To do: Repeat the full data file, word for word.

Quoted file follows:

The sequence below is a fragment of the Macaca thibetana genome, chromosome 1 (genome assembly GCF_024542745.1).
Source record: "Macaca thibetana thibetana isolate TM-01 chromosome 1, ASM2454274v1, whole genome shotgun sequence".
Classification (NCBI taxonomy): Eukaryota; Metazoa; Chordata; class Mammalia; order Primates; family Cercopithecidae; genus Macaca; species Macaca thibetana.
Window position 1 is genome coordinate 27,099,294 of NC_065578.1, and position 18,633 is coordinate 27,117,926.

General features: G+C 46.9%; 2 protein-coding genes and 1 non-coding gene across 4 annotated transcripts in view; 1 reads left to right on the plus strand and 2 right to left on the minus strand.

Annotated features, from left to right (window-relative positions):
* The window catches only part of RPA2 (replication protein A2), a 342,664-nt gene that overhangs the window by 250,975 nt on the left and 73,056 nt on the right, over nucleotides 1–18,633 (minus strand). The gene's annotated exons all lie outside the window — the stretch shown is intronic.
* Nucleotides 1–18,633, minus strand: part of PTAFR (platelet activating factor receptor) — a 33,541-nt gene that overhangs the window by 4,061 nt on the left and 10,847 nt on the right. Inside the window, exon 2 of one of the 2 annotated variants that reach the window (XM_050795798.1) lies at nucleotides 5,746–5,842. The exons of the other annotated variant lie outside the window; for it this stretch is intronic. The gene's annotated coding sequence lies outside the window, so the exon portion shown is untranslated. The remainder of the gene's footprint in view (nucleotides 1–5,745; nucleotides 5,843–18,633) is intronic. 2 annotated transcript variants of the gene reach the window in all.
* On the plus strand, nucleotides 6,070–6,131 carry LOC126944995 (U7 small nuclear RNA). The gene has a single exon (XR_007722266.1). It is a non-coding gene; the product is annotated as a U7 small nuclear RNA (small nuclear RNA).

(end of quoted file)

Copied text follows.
The sequence below is a fragment of the Macaca thibetana genome, chromosome 1 (genome assembly GCF_024542745.1).
Source record: "Macaca thibetana thibetana isolate TM-01 chromosome 1, ASM2454274v1, whole genome shotgun sequence".
Classification (NCBI taxonomy): Eukaryota; Metazoa; Chordata; class Mammalia; order Primates; family Cercopithecidae; genus Macaca; species Macaca thibetana.
Window position 1 is genome coordinate 27,099,294 of NC_065578.1, and position 18,633 is coordinate 27,117,926.

General features: G+C 46.9%; 2 protein-coding genes and 1 non-coding gene across 4 annotated transcripts in view; 1 reads left to right on the plus strand and 2 right to left on the minus strand.

Annotated features, from left to right (window-relative positions):
* The window catches only part of RPA2 (replication protein A2), a 342,664-nt gene that overhangs the window by 250,975 nt on the left and 73,056 nt on the right, over nucleotides 1–18,633 (minus strand). The gene's annotated exons all lie outside the window — the stretch shown is intronic.
* Nucleotides 1–18,633, minus strand: part of PTAFR (platelet activating factor receptor) — a 33,541-nt gene that overhangs the window by 4,061 nt on the left and 10,847 nt on the right. Inside the window, exon 2 of one of the 2 annotated variants that reach the window (XM_050795798.1) lies at nucleotides 5,746–5,842. The exons of the other annotated variant lie outside the window; for it this stretch is intronic. The gene's annotated coding sequence lies outside the window, so the exon portion shown is untranslated. The remainder of the gene's footprint in view (nucleotides 1–5,745; nucleotides 5,843–18,633) is intronic. 2 annotated transcript variants of the gene reach the window in all.
* On the plus strand, nucleotides 6,070–6,131 carry LOC126944995 (U7 small nuclear RNA). The gene has a single exon (XR_007722266.1). It is a non-coding gene; the product is annotated as a U7 small nuclear RNA (small nuclear RNA).